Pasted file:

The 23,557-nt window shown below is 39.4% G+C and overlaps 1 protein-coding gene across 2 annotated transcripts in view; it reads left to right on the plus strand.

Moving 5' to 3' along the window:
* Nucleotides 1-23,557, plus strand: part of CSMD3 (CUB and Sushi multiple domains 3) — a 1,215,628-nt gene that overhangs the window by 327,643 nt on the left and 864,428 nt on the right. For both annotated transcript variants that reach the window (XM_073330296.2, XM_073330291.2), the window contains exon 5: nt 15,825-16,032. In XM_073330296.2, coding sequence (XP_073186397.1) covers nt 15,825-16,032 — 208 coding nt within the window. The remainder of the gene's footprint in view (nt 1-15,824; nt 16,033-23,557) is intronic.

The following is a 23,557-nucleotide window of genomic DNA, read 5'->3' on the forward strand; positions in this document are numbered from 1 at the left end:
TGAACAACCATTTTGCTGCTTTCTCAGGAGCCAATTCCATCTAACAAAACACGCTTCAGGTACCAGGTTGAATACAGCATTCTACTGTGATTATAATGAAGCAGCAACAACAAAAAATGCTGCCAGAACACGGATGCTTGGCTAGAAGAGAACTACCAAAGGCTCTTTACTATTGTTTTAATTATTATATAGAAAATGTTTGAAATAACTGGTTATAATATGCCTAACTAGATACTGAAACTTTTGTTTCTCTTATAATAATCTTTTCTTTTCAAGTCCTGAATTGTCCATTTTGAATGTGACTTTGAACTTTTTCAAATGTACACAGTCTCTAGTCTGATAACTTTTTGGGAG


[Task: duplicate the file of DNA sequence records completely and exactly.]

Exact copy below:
The 23,557-nt window shown below is 39.4% G+C and overlaps 1 protein-coding gene across 2 annotated transcripts in view; it reads left to right on the plus strand.

Moving 5' to 3' along the window:
* Nucleotides 1-23,557, plus strand: part of CSMD3 (CUB and Sushi multiple domains 3) — a 1,215,628-nt gene that overhangs the window by 327,643 nt on the left and 864,428 nt on the right. For both annotated transcript variants that reach the window (XM_073330296.2, XM_073330291.2), the window contains exon 5: nt 15,825-16,032. In XM_073330296.2, coding sequence (XP_073186397.1) covers nt 15,825-16,032 — 208 coding nt within the window. The remainder of the gene's footprint in view (nt 1-15,824; nt 16,033-23,557) is intronic.

The following is a 23,557-nucleotide window of genomic DNA, read 5'->3' on the forward strand; positions in this document are numbered from 1 at the left end:
TGAACAACCATTTTGCTGCTTTCTCAGGAGCCAATTCCATCTAACAAAACACGCTTCAGGTACCAGGTTGAATACAGCATTCTACTGTGATTATAATGAAGCAGCAACAACAAAAAATGCTGCCAGAACACGGATGCTTGGCTAGAAGAGAACTACCAAAGGCTCTTTACTATTGTTTTAATTATTATATAGAAAATGTTTGAAATAACTGGTTATAATATGCCTAACTAGATACTGAAACTTTTGTTTCTCTTATAATAATCTTTTCTTTTCAAGTCCTGAATTGTCCATTTTGAATGTGACTTTGAACTTTTTCAAATGTACACAGTCTCTAGTCTGATAACTTTTTGGGAG